We live in a world where every other person carries hand sanitiser in their bag. And everything from gentleman wipes (A.K.A “One Wipe Charlies”) to beard cleaning kits are all available for avid hygienists. So we’re a nation of cleanly wannabes, paranoid about the spread of bugs, germs and viruses. And who can blame us? There have been a wave of virus outbreaks in the last decade such as Bird Flu, Ebola and the most recent and lethal Zika virus. Not to mention, the importance of being clean has been drummed into us since childhood (well maybe not all of us). But, what if we’re wasting valuable minutes and hours in the pursuit for personal hygiene, when you’re just making a mistake? Here are the top 4 common personal hygiene mistakes you’re making:
Personal hygiene mistake #1 – you must shower every day
Ever since we were little, we have been told to shower once a day and brush our teeth twice a day. The battle between mums and their teenage sons has been waged since the dawn of time. Getting them out of bed is hard enough, but to get them under some form of water would just be easier to turn the hose on them. Dr Casey Carlos from the University of California San Diego School of Medicine suggests showering too much is actually bad for you. The science is simpler than you think. Soaps remove essential oils from the skin, which makes your skin dry creating a rough texture. Having the opposite effect of that smooth skin we all desire.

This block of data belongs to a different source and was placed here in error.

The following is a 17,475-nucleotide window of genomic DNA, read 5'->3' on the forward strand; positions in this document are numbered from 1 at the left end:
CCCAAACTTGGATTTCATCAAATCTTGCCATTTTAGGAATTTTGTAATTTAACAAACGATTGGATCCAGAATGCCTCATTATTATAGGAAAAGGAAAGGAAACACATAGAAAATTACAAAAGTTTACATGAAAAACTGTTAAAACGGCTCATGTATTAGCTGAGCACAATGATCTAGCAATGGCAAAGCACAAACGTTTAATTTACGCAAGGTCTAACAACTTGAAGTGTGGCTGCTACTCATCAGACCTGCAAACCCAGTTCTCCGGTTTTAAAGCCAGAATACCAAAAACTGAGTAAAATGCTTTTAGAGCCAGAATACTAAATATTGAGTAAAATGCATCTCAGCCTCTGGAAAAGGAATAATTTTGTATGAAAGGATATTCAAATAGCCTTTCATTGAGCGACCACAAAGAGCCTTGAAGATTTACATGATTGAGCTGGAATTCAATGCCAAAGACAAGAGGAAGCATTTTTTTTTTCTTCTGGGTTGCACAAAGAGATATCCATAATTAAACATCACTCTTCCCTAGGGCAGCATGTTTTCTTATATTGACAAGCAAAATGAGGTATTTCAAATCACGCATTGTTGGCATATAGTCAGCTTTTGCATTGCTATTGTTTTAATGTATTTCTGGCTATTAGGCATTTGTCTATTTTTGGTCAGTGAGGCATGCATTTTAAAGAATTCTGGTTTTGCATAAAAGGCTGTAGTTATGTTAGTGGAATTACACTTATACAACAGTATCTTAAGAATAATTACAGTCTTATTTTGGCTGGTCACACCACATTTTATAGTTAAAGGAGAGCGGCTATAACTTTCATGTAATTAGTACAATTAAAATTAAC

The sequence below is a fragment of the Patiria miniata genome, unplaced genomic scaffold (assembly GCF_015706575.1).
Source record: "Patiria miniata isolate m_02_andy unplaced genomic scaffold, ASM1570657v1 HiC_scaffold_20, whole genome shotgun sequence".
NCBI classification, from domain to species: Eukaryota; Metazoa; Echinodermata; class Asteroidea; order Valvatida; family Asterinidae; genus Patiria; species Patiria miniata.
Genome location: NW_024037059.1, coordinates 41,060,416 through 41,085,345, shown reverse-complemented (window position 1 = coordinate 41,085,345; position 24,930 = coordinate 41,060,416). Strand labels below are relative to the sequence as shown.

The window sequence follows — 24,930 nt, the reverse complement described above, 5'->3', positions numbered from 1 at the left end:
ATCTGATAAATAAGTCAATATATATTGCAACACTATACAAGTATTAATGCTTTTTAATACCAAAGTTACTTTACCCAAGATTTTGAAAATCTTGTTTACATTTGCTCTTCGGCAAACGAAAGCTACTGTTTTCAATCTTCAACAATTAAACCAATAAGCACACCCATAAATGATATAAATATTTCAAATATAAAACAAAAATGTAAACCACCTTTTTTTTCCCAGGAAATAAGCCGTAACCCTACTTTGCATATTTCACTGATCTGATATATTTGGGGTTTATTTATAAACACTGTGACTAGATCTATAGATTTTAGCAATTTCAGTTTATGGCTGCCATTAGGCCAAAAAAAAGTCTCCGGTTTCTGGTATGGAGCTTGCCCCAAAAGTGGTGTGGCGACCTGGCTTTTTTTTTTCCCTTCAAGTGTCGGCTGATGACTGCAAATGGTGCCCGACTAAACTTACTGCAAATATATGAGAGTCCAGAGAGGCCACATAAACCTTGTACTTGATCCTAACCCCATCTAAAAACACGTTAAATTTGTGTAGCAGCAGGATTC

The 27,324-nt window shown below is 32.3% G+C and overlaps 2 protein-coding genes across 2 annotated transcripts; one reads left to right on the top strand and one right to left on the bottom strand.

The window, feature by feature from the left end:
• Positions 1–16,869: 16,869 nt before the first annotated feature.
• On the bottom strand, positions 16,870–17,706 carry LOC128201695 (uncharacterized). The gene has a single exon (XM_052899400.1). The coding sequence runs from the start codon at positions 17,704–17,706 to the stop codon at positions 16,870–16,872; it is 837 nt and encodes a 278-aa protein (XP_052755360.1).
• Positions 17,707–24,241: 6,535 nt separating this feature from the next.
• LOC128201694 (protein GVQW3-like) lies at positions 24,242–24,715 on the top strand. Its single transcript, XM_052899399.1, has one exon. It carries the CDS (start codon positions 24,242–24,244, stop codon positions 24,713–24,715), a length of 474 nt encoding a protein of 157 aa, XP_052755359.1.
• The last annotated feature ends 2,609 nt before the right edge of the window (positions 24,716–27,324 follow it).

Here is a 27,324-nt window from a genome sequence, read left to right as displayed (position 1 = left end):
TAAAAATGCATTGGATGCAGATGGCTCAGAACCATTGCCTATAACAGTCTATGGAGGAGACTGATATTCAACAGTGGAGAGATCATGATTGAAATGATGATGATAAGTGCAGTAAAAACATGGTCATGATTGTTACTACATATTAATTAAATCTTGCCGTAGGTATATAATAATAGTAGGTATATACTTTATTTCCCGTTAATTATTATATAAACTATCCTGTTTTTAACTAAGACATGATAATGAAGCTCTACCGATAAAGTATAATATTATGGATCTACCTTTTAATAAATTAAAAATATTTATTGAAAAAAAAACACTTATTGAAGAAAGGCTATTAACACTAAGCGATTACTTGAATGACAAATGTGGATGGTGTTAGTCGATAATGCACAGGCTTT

So what should you do instead? Dr Carlos suggests using soap in areas that sweat the most i.e. the groin, armpits and feet. She explains that our skin cleans itself;
• The top layer of skin is made of dead skin cells that form a protective layer
• When you shower and scrub this layer is broken apart
• The more you shower the more damage is done to this top layer (sometimes causing rough skin and redness)
• Frequent showers reduces the time your skin has to repair and recover through natural oil production
• “Good” bacteria grows on your skin, to protect your body from infections
• Not only is it bad for your skin, it also makes your hair dry and prone to dandruff. Sometimes, this can cause hair to become greasy as your scalp overcompensates for dryness.
So instead of showering every day, try these ideas:
• Use dry shampoo, this doesn’t require a full body shower to wash out and keeps your hair clean and smelling great
• Have sink showers in place of your regular shower. This will reduce time meaning you can have more of a lie-in in the morning, and keep your skin glowingly healthy.
• Remove make-up before going to sleep, keeping your pores unclogged and your skin fresh
• Wear natural fabrics, particularly during summer and avoid Polyester
Personal hygiene mistake #2 – farts are bad